Bank Hapoalim foreclosed 125 million shekels ($36 million) of financial assets belonging to the financially troubled Steimatzky bookstore chain Thursday.
The move came as the bank extended the retailer’s credit line by 4 million shekels to enable it to continue operating for at least another three months, as its owner – the Markstone Capital Group private equity fund – tries to find a buyer.
The bank, which has some 140 million shekels in loans outstanding to Steimatzky, foreclosed on bank deposits and financial assets that the bookseller had given as collateral, as well as other assets pledged by Markstone.
Israel’s biggest book retailer, Steimatzky is saddled with debt from its 2005 acquisition by Markstone, its woes compounded in recent months by slowing sales. On Wednesday, Markstone agreed to inject 8 million shekels into the chain, alongside Hapoalim increasing its credit line, as it tries to sell the business.
Markstone and Hapoalim, which is reportedly the only bank to have lent money to the bookseller, are counting on higher sales during the Passover holiday next week and Hebrew Book Week in June to help Steimatzky over the next three months.
Sources in the book industry told TheMarker that Steimatzky CEO Iris Barel told them she was unaware of the extent of the retailer’s financial problems until the last few days, after the death of Amir Kess, the Markstone partner who chaired the company.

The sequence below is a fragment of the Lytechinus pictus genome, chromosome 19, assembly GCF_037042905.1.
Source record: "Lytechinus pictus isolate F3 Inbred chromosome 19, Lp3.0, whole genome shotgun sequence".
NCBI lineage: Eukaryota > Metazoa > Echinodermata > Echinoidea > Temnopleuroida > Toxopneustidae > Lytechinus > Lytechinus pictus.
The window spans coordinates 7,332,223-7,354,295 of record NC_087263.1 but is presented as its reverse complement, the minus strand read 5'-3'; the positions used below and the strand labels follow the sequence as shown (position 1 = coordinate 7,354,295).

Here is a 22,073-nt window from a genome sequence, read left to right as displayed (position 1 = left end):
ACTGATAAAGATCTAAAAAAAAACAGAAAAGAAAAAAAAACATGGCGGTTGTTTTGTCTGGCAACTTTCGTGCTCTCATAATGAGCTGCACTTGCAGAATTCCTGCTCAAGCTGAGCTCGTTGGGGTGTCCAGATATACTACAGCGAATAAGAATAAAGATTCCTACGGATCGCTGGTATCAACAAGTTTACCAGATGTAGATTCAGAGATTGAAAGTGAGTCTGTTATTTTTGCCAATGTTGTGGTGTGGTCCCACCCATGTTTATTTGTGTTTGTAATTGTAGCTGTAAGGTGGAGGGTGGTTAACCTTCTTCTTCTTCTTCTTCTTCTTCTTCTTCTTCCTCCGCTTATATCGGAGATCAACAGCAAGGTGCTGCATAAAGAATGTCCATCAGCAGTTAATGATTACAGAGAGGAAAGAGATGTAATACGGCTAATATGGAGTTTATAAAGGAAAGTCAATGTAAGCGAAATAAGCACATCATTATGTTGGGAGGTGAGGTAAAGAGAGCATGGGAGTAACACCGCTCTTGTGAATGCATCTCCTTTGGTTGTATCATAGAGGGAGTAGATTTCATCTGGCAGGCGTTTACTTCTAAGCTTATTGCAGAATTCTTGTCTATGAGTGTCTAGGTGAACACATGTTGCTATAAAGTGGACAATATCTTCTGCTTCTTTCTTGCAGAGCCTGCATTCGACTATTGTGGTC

Kess was killed in a traffic accident while cycling to work last week, leaving his partner, Ron Lubash, in control.
Markstone is likely to receive only tens of millions of shekels for the chain, which it acquired nine years ago for $55 million. Lubash has been in contact with at least three prospective buyers, with the aim of selling the chain in the next several days, if possible.
Industry sources say Steimatzky has been pressured by the deep discounting in book retailing that has emerged in recent years, as Tzomet Sfarim grew and became a major rival. But they said the debt it carries was the cause of Steimatzky’s current crisis.
“It’s true that there were years that Steimatzky lost money, but it became more efficient, and in recent years has posted an operating profit,” a source, speaking on condition of anonymity, said.
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